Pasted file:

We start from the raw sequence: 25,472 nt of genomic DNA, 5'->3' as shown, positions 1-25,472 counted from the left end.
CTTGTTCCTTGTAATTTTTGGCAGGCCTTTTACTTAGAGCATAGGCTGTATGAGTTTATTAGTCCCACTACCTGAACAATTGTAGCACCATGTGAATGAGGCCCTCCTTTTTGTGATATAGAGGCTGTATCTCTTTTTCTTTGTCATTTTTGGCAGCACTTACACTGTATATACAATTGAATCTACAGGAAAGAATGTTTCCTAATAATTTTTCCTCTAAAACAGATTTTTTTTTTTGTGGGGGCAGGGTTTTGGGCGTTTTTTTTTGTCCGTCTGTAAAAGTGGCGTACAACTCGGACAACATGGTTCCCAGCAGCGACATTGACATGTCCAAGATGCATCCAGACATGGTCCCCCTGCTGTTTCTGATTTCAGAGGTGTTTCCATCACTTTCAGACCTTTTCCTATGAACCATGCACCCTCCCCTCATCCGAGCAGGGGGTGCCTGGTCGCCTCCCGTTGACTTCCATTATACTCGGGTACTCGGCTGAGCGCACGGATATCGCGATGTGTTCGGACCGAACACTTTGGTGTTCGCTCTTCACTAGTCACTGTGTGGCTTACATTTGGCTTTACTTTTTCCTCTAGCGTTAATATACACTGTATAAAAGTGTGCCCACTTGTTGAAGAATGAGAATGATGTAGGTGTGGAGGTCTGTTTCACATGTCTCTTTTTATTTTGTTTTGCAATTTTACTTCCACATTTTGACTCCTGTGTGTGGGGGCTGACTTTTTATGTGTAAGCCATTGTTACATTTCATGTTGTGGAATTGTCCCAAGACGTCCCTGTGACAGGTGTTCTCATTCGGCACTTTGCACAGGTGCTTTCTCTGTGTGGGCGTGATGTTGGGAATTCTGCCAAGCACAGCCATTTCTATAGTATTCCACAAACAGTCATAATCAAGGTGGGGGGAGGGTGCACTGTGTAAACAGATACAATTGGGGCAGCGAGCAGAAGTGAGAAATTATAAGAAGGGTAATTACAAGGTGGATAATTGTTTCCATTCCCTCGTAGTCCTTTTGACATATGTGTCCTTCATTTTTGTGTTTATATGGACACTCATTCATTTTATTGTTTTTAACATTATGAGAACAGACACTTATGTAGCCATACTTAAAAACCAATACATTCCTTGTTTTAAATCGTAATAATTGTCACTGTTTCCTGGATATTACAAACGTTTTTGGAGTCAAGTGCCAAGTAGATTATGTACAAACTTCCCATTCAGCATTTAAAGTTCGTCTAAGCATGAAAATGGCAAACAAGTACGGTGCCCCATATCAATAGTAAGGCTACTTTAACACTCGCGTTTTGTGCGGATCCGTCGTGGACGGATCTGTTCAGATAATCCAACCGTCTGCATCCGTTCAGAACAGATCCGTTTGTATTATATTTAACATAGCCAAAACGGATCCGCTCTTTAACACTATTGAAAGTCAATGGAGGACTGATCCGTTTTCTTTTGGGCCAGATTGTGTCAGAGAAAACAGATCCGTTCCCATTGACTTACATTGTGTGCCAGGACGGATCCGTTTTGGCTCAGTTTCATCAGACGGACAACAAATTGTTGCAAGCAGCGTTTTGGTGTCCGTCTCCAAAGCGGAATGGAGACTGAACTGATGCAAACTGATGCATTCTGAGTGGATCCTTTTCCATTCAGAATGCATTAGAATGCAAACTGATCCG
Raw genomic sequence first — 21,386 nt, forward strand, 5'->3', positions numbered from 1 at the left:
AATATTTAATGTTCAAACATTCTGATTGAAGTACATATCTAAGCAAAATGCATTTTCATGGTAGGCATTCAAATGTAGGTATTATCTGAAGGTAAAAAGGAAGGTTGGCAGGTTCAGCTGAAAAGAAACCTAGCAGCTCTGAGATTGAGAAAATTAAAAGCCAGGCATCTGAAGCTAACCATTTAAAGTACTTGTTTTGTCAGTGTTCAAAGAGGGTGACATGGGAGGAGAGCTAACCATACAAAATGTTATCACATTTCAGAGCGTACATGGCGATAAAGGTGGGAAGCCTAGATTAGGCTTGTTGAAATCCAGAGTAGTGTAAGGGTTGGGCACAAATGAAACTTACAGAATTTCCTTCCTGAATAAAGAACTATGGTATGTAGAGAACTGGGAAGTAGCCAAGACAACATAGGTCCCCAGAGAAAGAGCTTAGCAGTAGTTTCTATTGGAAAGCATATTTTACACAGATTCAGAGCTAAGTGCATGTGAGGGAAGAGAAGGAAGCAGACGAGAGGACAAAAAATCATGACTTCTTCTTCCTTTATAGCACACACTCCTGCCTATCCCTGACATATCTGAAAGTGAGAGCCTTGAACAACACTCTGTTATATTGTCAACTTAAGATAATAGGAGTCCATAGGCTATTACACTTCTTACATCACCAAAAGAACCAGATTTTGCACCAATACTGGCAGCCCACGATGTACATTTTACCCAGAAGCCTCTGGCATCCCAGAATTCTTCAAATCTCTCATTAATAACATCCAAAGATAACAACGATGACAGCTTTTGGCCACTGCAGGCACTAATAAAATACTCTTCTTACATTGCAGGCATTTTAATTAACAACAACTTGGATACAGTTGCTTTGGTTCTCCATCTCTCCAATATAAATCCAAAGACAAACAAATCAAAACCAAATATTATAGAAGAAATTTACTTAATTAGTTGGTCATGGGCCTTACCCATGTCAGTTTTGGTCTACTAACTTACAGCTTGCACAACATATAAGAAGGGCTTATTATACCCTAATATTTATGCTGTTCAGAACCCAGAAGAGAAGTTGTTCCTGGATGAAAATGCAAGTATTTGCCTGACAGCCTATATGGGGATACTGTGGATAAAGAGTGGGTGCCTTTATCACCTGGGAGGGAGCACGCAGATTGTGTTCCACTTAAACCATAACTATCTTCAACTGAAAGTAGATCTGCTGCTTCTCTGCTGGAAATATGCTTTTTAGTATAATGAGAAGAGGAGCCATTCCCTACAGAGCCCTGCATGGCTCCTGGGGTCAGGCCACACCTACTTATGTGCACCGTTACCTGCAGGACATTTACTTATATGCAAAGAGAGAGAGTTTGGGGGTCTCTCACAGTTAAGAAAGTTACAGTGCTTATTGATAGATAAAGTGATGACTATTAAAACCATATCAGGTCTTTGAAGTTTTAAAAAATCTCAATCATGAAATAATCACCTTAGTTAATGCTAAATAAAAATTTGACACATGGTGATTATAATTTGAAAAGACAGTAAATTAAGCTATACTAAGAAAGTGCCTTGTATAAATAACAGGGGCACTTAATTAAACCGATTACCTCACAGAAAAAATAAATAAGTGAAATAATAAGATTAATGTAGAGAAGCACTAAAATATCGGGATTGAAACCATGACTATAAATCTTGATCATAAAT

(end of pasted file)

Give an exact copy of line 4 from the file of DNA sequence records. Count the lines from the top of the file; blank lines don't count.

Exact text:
AATATTTAATGTTCAAACATTCTGATTGAAGTACATATCTAAGCAAAATGCATTTTCATGGTAGGCATTCAAATGTAGGTATTATCTGAAGGTAAAAAGGAAGGTTGGCAGGTTCAGCTGAAAAGAAACCTAGCAGCTCTGAGATTGAGAAAATTAAAAGCCAGGCATCTGAAGCTAACCATTTAAAGTACTTGTTTTGTCAGTGTTCAAAGAGGGTGACATGGGAGGAGAGCTAACCATACAAAATGTTATCACATTTCAGAGCGTACATGGCGATAAAGGTGGGAAGCCTAGATTAGGCTTGTTGAAATCCAGAGTAGTGTAAGGGTTGGGCACAAATGAAACTTACAGAATTTCCTTCCTGAATAAAGAACTATGGTATGTAGAGAACTGGGAAGTAGCCAAGACAACATAGGTCCCCAGAGAAAGAGCTTAGCAGTAGTTTCTATTGGAAAGCATATTTTACACAGATTCAGAGCTAAGTGCATGTGAGGGAAGAGAAGGAAGCAGACGAGAGGACAAAAAATCATGACTTCTTCTTCCTTTATAGCACACACTCCTGCCTATCCCTGACATATCTGAAAGTGAGAGCCTTGAACAACACTCTGTTATATTGTCAACTTAAGATAATAGGAGTCCATAGGCTATTACACTTCTTACATCACCAAAAGAACCAGATTTTGCACCAATACTGGCAGCCCACGATGTACATTTTACCCAGAAGCCTCTGGCATCCCAGAATTCTTCAAATCTCTCATTAATAACATCCAAAGATAACAACGATGACAGCTTTTGGCCACTGCAGGCACTAATAAAATACTCTTCTTACATTGCAGGCATTTTAATTAACAACAACTTGGATACAGTTGCTTTGGTTCTCCATCTCTCCAATATAAATCCAAAGACAAACAAATCAAAACCAAATATTATAGAAGAAATTTACTTAATTAGTTGGTCATGGGCCTTACCCATGTCAGTTTTGGTCTACTAACTTACAGCTTGCACAACATATAAGAAGGGCTTATTATACCCTAATATTTATGCTGTTCAGAACCCAGAAGAGAAGTTGTTCCTGGATGAAAATGCAAGTATTTGCCTGACAGCCTATATGGGGATACTGTGGATAAAGAGTGGGTGCCTTTATCACCTGGGAGGGAGCACGCAGATTGTGTTCCACTTAAACCATAACTATCTTCAACTGAAAGTAGATCTGCTGCTTCTCTGCTGGAAATATGCTTTTTAGTATAATGAGAAGAGGAGCCATTCCCTACAGAGCCCTGCATGGCTCCTGGGGTCAGGCCACACCTACTTATGTGCACCGTTACCTGCAGGACATTTACTTATATGCAAAGAGAGAGAGTTTGGGGGTCTCTCACAGTTAAGAAAGTTACAGTGCTTATTGATAGATAAAGTGATGACTATTAAAACCATATCAGGTCTTTGAAGTTTTAAAAAATCTCAATCATGAAATAATCACCTTAGTTAATGCTAAATAAAAATTTGACACATGGTGATTATAATTTGAAAAGACAGTAAATTAAGCTATACTAAGAAAGTGCCTTGTATAAATAACAGGGGCACTTAATTAAACCGATTACCTCACAGAAAAAATAAATAAGTGAAATAATAAGATTAATGTAGAGAAGCACTAAAATATCGGGATTGAAACCATGACTATAAATCTTGATCATAAAT